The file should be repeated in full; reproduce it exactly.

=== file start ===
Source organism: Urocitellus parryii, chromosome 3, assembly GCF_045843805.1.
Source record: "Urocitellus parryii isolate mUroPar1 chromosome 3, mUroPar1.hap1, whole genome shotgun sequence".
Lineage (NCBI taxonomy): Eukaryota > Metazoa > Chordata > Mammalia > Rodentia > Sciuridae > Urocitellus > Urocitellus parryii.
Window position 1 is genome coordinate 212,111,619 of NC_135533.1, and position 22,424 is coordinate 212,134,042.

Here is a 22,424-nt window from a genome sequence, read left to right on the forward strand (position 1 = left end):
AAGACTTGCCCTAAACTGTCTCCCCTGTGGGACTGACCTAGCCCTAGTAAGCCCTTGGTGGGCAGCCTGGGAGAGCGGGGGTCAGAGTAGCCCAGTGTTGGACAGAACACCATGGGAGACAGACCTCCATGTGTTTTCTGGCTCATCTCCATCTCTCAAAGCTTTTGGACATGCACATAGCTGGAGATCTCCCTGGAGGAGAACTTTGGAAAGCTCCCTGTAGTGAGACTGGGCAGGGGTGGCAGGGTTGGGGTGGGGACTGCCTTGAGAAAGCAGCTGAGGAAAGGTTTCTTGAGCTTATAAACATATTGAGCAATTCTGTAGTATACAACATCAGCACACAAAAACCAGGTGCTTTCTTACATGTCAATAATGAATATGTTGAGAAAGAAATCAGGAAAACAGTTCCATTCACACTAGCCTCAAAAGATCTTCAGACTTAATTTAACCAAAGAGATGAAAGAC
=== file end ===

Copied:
Source organism: Urocitellus parryii, chromosome 3, assembly GCF_045843805.1.
Source record: "Urocitellus parryii isolate mUroPar1 chromosome 3, mUroPar1.hap1, whole genome shotgun sequence".
Lineage (NCBI taxonomy): Eukaryota > Metazoa > Chordata > Mammalia > Rodentia > Sciuridae > Urocitellus > Urocitellus parryii.
Window position 1 is genome coordinate 212,111,619 of NC_135533.1, and position 22,424 is coordinate 212,134,042.

Here is a 22,424-nt window from a genome sequence, read left to right on the forward strand (position 1 = left end):
AAGACTTGCCCTAAACTGTCTCCCCTGTGGGACTGACCTAGCCCTAGTAAGCCCTTGGTGGGCAGCCTGGGAGAGCGGGGGTCAGAGTAGCCCAGTGTTGGACAGAACACCATGGGAGACAGACCTCCATGTGTTTTCTGGCTCATCTCCATCTCTCAAAGCTTTTGGACATGCACATAGCTGGAGATCTCCCTGGAGGAGAACTTTGGAAAGCTCCCTGTAGTGAGACTGGGCAGGGGTGGCAGGGTTGGGGTGGGGACTGCCTTGAGAAAGCAGCTGAGGAAAGGTTTCTTGAGCTTATAAACATATTGAGCAATTCTGTAGTATACAACATCAGCACACAAAAACCAGGTGCTTTCTTACATGTCAATAATGAATATGTTGAGAAAGAAATCAGGAAAACAGTTCCATTCACACTAGCCTCAAAAGATCTTCAGACTTAATTTAACCAAAGAGATGAAAGAC